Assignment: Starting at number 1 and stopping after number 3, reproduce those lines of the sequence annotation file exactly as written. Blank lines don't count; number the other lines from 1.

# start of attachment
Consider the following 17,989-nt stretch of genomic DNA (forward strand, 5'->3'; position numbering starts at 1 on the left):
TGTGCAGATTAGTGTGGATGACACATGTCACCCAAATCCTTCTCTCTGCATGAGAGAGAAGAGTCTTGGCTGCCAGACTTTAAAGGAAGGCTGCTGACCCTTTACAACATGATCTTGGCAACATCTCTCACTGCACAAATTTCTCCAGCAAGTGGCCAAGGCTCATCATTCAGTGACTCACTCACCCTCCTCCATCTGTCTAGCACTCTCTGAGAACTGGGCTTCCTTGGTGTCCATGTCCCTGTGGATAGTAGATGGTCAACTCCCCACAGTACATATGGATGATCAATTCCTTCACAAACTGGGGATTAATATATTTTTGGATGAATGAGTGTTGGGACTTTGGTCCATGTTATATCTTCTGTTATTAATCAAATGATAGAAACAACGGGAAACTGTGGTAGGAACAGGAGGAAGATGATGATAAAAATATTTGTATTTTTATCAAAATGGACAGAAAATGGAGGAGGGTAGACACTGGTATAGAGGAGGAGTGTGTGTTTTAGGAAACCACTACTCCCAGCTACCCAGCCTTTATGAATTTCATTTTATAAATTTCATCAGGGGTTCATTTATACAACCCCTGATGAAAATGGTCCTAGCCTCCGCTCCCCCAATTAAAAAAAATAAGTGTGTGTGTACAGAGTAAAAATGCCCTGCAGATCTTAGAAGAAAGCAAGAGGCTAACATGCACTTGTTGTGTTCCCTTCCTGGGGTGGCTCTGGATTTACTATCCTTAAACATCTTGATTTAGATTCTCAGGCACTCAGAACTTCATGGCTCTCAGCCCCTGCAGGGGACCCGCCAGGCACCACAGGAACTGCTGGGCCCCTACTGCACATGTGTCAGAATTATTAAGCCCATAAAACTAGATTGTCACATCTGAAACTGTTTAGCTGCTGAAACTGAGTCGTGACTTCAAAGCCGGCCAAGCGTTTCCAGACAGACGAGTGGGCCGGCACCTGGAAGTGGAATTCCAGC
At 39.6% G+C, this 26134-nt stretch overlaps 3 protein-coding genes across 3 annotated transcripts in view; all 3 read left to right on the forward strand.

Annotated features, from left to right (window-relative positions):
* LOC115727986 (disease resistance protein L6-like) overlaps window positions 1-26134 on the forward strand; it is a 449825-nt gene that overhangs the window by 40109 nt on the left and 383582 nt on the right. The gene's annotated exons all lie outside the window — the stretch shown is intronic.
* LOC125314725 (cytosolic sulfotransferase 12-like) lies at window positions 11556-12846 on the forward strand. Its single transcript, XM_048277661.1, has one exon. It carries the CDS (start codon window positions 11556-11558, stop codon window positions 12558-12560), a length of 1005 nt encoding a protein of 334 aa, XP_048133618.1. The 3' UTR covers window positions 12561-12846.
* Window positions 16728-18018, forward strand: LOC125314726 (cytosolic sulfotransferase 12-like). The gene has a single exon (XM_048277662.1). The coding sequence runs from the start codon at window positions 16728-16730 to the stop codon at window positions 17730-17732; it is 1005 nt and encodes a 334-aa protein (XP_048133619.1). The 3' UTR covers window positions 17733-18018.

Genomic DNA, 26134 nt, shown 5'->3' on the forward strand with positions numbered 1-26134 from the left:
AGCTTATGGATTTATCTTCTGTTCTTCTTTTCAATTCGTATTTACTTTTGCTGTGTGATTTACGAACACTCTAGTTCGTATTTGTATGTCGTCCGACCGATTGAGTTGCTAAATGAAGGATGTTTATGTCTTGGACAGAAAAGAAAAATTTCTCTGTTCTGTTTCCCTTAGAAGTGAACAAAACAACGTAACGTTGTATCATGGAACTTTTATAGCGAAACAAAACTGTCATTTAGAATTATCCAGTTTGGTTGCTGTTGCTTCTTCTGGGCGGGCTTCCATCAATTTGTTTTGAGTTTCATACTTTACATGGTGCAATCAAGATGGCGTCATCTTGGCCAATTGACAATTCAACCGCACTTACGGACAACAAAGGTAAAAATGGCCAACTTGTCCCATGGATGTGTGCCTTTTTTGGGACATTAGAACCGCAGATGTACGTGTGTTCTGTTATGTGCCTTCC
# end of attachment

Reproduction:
Consider the following 17,989-nt stretch of genomic DNA (forward strand, 5'->3'; position numbering starts at 1 on the left):
TGTGCAGATTAGTGTGGATGACACATGTCACCCAAATCCTTCTCTCTGCATGAGAGAGAAGAGTCTTGGCTGCCAGACTTTAAAGGAAGGCTGCTGACCCTTTACAACATGATCTTGGCAACATCTCTCACTGCACAAATTTCTCCAGCAAGTGGCCAAGGCTCATCATTCAGTGACTCACTCACCCTCCTCCATCTGTCTAGCACTCTCTGAGAACTGGGCTTCCTTGGTGTCCATGTCCCTGTGGATAGTAGATGGTCAACTCCCCACAGTACATATGGATGATCAATTCCTTCACAAACTGGGGATTAATATATTTTTGGATGAATGAGTGTTGGGACTTTGGTCCATGTTATATCTTCTGTTATTAATCAAATGATAGAAACAACGGGAAACTGTGGTAGGAACAGGAGGAAGATGATGATAAAAATATTTGTATTTTTATCAAAATGGACAGAAAATGGAGGAGGGTAGACACTGGTATAGAGGAGGAGTGTGTGTTTTAGGAAACCACTACTCCCAGCTACCCAGCCTTTATGAATTTCATTTTATAAATTTCATCAGGGGTTCATTTATACAACCCCTGATGAAAATGGTCCTAGCCTCCGCTCCCCCAATTAAAAAAAATAAGTGTGTGTGTACAGAGTAAAAATGCCCTGCAGATCTTAGAAGAAAGCAAGAGGCTAACATGCACTTGTTGTGTTCCCTTCCTGGGGTGGCTCTGGATTTACTATCCTTAAACATCTTGATTTAGATTCTCAGGCACTCAGAACTTCATGGCTCTCAGCCCCTGCAGGGGACCCGCCAGGCACCACAGGAACTGCTGGGCCCCTACTGCACATGTGTCAGAATTATTAAGCCCATAAAACTAGATTGTCACATCTGAAACTGTTTAGCTGCTGAAACTGAGTCGTGACTTCAAAGCCGGCCAAGCGTTTCCAGACAGACGAGTGGGCCGGCACCTGGAAGTGGAATTCCAGC
At 39.6% G+C, this 26134-nt stretch overlaps 3 protein-coding genes across 3 annotated transcripts in view; all 3 read left to right on the forward strand.